Future jobs: The importance of business-higher education collaboration
The age of digital transformation brings forth new and exciting prospects for the higher education industry. As the ever-evolving job market often requires fresh graduates to be equipped with new forms of skill sets, universities must also prepare students for future jobs that may not even exist yet.
Traditional careers are likely to be soon replaced by automation and the increasingly popular gig economy. Businesses need to pay attention to these developments in order to remain sustainable or risk losing out.
It is therefore crucial for both businesses and universities to firstly be aware of these employment market changes and then adapt accordingly to leverage a newly transformed talent pool.
The World Economic Forum held in Davos, Switzerland earlier this year discussed these changes, emphasising on how higher education must adapt to overcome future challenges.
In an article by Carnegie Mellon University President Farnam Jahanian, it was mentioned that 14 percent of jobs across OECD member countries are highly automatable, while another 32% are highly automatable.
While a separate study conducted prior to this by the Brooking’s Institution states that creative and technical positions may be spared from this new wave of automation, at the rate of growth in artificial intelligence and machine learning, this may not be the case for very long.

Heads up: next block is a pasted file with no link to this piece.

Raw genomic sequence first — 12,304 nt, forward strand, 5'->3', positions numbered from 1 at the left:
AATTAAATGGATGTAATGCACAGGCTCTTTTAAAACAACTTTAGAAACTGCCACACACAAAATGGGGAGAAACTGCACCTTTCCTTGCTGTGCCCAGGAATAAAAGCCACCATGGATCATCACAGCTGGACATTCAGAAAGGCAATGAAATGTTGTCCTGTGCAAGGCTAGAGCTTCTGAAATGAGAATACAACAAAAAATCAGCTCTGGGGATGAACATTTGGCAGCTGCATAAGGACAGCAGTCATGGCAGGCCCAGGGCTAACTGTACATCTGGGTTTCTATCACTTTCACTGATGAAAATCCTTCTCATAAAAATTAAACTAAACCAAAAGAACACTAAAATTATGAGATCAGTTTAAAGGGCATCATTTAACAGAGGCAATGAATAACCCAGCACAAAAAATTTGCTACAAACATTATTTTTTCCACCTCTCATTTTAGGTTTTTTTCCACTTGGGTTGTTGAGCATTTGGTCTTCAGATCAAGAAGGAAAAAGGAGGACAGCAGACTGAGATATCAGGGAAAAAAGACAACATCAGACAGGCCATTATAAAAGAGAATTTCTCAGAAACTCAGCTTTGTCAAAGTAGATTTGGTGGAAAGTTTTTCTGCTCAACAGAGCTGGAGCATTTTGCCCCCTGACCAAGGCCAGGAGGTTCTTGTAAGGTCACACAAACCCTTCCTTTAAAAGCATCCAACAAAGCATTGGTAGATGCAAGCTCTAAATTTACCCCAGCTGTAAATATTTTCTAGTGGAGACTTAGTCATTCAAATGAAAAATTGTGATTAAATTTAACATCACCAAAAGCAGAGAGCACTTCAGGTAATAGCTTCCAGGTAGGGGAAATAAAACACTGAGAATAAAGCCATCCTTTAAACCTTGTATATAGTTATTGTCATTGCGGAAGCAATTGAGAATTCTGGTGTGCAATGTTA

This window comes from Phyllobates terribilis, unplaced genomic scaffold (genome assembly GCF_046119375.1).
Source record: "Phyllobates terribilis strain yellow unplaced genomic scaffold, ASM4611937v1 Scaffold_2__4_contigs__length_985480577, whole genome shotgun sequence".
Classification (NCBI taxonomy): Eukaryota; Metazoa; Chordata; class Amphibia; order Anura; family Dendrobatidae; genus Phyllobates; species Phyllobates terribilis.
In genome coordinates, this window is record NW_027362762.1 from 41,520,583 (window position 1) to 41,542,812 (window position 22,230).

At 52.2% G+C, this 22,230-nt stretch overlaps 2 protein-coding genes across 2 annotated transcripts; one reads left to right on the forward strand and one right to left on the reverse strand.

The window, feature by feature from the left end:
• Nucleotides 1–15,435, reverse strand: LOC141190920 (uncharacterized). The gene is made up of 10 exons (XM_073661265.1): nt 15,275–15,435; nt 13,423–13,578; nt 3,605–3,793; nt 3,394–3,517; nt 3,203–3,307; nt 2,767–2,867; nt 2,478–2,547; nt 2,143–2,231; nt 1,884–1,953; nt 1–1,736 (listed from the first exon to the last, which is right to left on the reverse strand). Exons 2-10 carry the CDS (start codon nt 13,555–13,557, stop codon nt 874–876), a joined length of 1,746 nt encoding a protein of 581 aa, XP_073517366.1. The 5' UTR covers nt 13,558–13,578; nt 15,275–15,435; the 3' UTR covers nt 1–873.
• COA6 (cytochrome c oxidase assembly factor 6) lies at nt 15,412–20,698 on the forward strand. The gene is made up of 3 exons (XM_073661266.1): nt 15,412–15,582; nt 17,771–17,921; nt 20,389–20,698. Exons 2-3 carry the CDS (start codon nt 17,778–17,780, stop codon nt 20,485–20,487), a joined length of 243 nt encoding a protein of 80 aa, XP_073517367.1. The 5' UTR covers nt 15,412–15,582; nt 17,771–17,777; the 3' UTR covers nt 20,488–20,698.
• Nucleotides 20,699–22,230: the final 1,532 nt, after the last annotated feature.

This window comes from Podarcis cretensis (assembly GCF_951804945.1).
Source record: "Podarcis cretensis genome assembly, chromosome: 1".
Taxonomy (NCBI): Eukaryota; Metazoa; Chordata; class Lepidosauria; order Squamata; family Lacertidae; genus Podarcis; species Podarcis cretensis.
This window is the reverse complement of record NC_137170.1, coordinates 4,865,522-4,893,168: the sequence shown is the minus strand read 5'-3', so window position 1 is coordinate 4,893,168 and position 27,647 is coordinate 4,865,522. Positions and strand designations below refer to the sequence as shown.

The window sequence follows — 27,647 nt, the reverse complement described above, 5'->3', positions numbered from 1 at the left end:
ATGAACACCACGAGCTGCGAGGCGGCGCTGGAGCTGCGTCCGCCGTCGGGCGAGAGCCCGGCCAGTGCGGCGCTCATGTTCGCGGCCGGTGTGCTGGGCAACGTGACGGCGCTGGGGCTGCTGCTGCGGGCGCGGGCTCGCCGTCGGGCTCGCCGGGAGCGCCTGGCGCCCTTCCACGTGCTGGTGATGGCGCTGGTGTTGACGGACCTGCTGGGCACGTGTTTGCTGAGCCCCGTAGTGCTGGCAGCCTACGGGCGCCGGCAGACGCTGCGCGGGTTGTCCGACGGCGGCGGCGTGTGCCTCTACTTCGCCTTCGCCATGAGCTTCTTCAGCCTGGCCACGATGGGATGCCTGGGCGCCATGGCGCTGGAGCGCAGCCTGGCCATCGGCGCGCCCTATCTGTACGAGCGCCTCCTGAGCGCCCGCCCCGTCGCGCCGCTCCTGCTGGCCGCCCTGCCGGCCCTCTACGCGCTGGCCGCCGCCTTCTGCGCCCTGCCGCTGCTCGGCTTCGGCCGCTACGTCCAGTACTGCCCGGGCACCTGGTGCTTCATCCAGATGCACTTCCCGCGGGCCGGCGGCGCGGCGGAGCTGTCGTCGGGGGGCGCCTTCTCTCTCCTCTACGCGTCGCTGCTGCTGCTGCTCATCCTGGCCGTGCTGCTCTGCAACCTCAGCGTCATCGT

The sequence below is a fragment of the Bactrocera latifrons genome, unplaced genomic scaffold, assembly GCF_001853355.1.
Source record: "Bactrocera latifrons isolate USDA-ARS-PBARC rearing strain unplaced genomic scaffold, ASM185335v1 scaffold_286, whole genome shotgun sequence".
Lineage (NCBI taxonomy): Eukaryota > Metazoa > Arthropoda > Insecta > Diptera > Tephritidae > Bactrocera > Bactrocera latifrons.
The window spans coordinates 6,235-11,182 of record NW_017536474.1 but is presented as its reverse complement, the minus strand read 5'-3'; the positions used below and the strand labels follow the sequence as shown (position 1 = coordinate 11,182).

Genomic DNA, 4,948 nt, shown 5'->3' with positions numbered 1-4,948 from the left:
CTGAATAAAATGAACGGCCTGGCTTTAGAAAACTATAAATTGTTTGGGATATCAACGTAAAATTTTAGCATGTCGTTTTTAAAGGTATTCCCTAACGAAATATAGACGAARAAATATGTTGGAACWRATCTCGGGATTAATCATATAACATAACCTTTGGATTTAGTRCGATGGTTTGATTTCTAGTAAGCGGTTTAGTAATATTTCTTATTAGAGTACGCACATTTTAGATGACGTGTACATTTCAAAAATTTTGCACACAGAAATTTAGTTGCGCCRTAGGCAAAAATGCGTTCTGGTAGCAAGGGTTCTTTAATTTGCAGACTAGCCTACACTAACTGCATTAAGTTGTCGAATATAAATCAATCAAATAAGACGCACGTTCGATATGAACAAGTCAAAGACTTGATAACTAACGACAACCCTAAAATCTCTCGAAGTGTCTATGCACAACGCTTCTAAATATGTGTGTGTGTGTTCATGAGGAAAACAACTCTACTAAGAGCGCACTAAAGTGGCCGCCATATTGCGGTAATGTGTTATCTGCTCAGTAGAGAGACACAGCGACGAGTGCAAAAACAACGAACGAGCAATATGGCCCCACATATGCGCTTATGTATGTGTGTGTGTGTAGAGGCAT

So, what does the future job market look like?
Emphasis on digital skills is inevitable in the future job market – more and more jobs require basic digital literacy skills.
This is shift occurs across sectors and across industries, whether or not the job entails any level of technical skills or knowledge.
As technology takes over most industries, even roles that are predominantly in charge of recruitment and hiring, which are traditionally controlled by humans will face automation, given the development of AI and other technology.
These AI-based chatbots are expected to initiate preliminary interviews and shortlist applicants according to specified requirements. But that is only the tip of the iceberg.
The nature of a job itself will also face some rapid transformation with the emergence of new technology. Traditional desk jobs are currently being overthrown by more flexible remote work opportunities found in the growing gig economy.
More and more digital natives are opting for this mode of working.
Thanks to the development of mobile productivity apps, more young adults are seeking gig-based employment that allows more flexibility in terms of work-life balance and a more transparent way to manage their income.
No longer dependent on long-term contracts and commitments, the gig economy will surely disrupt traditional job market conventions.
With a more flexible landscape, the job market is bound to face more transformative changes that both higher education institutions and businesses should be prepared for.
Future jobs will require ‘human skills’
The emergence of industry 4.0 will give way to the birth of new industries and the expansion of existing ones through technology.
While it is understood that university students need to be well-equipped with relevant digital skills to be fluent in designing, developing and applying emerging technology effectively and responsibly, fundamental ‘human’ skills shouldn’t be sidelined either.